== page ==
The most mysterious objects in the Universe

The Universe is full of mystery and unknown. Most of the scientists are trying to discover and to understand the Univers and its mysteries but it is not as easy as it may sound.
In the list bellow we will present you the most mysterious objects discovered in the Universe.

  • Fermis Bubbles


In November 2010, it was announced that two gamma-ray and X-ray emiting bubbles were detected around Earth’s galaxy, the Milky Way. The bubbles, named Fermi Bubbles, extend about 25 thousand light-years distant above and bellow the galactic center.
The plane of our galaxy glows brightly in gamma rays, which result when high-energy particles called cosmic rays interact with gas and dust. The Fermi Bubbles emit higher-energy gamma rays than the rest if the galaxy’s disk.

  • Saturn’s hexagon


Saturn’s hexagon is a persisting hexagonal cloud pattern around the north pole of the planet Saturn, located at about 78 degrees North. The sides of the hexagon are about 14.500 km long, which is about 2000 km longer than the diameter of Earth. The hexagon may be a bot greater than 29.000 km wide, may be 300 km high and may be a jet stream made of atmospheric gases moving at 320 km/h. It rotates with a period of 10h 39m 24s, the same period Saturn’s radio emissions form its interior. The hexagon does not shift in longitude like other clouds in the visible atmosphere.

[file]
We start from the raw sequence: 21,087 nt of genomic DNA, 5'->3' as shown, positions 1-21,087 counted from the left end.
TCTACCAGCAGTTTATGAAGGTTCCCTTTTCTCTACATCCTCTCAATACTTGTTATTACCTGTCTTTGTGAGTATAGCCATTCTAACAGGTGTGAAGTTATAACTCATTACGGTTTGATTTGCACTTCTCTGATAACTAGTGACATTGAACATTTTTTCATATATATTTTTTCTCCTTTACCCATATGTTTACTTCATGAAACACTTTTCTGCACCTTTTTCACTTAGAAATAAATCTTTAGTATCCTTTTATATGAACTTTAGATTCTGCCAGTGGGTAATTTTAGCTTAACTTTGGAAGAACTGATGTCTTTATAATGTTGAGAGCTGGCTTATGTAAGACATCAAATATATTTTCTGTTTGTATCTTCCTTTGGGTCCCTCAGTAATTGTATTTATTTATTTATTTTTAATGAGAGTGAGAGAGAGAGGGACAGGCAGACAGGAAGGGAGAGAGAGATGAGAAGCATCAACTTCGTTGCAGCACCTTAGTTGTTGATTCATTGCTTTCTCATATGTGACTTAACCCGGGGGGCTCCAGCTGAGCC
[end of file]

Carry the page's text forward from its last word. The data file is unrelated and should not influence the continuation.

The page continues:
• Red Rectangle Nebula


The Red Rectangle Nebula, so called because of its red color and unique rectangular shape, is a protoplanetary nebula in the Monocernos constellation. Also known as HD 44179, the nebula was discovered in 1973 during a rocket flight associated with the AFCRL Infrared Sky Survey called Hi Star. The binary system at the center of nebula was first discovered by Robert Grant Aitken in 1915.

  • Uranus Moon Miranda

Miranda, also designated Uranus V, is the smallest and innermost of Uranus’s five round satellites. It was discovered by Gerard Kuiper on 16 February 1948 at McDonald Observatory in Texas and named after Miranda from William Shakespeare play The Tempest.

  • Magnetar SGR 1806-20


SGR 1806-20 is a magnetar, a type of netron star with a very powerfull magnetic field, that was discovered in 1979 and identified as a soft gamma repeater. SGR 1806-20 is located about 14.5 kiloparsecs from Earth on the far side of the Milky Way in the constellation Sagetarius.

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